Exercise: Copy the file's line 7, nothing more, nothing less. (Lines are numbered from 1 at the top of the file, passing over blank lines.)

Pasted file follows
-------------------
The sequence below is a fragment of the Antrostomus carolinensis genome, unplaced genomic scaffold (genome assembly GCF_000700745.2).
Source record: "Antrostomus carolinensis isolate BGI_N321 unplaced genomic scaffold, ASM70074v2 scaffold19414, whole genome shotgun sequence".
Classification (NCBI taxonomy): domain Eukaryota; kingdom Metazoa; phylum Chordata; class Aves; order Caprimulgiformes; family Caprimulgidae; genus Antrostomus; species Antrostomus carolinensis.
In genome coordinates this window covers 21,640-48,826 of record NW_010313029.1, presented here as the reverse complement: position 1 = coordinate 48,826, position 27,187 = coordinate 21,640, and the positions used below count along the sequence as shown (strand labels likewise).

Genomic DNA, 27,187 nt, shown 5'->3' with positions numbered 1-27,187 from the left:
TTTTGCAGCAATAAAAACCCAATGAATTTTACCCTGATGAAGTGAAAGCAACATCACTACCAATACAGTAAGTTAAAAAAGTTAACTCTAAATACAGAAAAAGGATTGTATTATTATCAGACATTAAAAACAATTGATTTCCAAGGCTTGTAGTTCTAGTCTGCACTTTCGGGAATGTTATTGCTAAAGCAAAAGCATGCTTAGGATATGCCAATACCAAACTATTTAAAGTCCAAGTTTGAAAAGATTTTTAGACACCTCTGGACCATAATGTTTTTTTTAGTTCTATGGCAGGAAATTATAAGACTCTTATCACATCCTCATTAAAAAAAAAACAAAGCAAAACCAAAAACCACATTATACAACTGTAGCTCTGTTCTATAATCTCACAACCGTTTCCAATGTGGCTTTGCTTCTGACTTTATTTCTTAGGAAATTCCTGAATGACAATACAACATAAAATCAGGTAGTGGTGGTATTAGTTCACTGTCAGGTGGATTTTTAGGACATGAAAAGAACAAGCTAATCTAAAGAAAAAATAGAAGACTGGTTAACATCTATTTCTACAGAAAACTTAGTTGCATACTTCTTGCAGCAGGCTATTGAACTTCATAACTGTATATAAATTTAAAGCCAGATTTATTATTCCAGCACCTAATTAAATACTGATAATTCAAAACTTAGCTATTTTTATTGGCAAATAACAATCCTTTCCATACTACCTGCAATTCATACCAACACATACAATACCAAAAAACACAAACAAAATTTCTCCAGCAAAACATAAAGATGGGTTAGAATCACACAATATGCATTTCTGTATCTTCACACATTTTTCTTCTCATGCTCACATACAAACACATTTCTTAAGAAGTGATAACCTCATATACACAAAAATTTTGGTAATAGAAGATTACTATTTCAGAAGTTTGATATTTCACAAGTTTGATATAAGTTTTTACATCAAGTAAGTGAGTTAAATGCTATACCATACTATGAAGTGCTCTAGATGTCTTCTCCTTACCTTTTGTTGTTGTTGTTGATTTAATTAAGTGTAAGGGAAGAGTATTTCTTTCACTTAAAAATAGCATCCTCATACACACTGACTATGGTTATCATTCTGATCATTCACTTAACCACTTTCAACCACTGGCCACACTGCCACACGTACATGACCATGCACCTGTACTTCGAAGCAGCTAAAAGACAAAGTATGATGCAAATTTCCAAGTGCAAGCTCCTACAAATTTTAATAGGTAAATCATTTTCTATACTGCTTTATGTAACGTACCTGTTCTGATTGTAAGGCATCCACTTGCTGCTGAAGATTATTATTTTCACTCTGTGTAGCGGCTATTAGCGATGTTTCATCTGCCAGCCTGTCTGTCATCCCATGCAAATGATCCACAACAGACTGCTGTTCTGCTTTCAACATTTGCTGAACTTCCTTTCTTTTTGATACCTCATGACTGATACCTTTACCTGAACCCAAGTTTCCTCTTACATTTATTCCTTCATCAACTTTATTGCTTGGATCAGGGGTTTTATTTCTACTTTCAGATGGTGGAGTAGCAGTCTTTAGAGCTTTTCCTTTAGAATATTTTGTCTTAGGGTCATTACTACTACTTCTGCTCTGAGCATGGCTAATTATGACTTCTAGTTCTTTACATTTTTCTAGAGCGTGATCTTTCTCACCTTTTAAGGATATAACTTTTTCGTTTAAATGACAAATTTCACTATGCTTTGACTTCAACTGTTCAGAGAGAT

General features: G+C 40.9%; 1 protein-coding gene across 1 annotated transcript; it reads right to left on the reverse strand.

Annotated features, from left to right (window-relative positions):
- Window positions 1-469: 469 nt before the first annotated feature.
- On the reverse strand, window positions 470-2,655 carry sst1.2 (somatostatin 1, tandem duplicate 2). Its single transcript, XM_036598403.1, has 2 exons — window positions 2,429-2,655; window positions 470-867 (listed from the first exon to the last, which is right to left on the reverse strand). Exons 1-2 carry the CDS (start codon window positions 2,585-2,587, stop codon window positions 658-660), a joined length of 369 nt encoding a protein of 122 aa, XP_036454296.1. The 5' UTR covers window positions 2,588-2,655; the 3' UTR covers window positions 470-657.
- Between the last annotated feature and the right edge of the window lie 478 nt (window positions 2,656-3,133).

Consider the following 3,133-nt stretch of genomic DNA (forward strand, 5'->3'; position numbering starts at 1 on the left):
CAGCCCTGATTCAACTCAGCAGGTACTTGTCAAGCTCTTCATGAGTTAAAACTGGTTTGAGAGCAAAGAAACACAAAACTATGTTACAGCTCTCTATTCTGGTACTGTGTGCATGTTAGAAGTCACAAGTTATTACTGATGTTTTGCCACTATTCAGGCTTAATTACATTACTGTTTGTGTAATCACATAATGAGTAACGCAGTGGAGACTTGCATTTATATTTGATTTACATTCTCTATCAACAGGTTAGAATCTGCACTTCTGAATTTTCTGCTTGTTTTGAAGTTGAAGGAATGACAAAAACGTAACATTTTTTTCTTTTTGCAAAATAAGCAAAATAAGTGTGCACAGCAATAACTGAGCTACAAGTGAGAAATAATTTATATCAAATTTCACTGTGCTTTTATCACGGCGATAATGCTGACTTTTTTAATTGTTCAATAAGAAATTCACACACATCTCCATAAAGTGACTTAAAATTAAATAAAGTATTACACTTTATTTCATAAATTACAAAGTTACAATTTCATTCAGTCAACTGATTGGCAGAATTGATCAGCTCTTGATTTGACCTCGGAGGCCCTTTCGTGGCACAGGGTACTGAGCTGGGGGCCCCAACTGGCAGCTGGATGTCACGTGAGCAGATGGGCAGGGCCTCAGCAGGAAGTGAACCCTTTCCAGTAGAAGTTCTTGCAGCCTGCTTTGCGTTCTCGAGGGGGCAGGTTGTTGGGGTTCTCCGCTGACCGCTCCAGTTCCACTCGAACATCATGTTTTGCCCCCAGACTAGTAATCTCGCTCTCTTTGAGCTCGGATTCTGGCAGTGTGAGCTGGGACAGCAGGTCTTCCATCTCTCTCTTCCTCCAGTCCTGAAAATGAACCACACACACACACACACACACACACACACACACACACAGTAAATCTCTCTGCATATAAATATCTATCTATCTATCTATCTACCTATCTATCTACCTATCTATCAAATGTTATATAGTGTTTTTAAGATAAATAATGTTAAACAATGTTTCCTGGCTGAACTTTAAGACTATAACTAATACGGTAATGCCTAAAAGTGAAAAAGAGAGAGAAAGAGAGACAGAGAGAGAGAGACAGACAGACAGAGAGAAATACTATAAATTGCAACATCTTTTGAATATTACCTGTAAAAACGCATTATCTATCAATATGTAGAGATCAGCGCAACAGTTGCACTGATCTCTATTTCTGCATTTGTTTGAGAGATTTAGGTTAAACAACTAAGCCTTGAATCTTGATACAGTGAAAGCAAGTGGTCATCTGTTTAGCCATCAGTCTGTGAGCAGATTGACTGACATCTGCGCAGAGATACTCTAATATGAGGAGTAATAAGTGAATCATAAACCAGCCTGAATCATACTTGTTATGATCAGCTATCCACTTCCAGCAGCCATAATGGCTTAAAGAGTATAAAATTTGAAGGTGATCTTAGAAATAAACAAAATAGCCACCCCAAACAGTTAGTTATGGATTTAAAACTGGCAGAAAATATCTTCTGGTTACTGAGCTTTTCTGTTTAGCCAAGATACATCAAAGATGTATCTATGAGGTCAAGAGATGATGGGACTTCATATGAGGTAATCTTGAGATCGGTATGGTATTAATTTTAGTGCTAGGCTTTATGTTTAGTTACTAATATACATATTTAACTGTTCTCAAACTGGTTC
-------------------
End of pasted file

General features: G+C 40.9%; 1 protein-coding gene across 1 annotated transcript; it reads right to left on the reverse strand.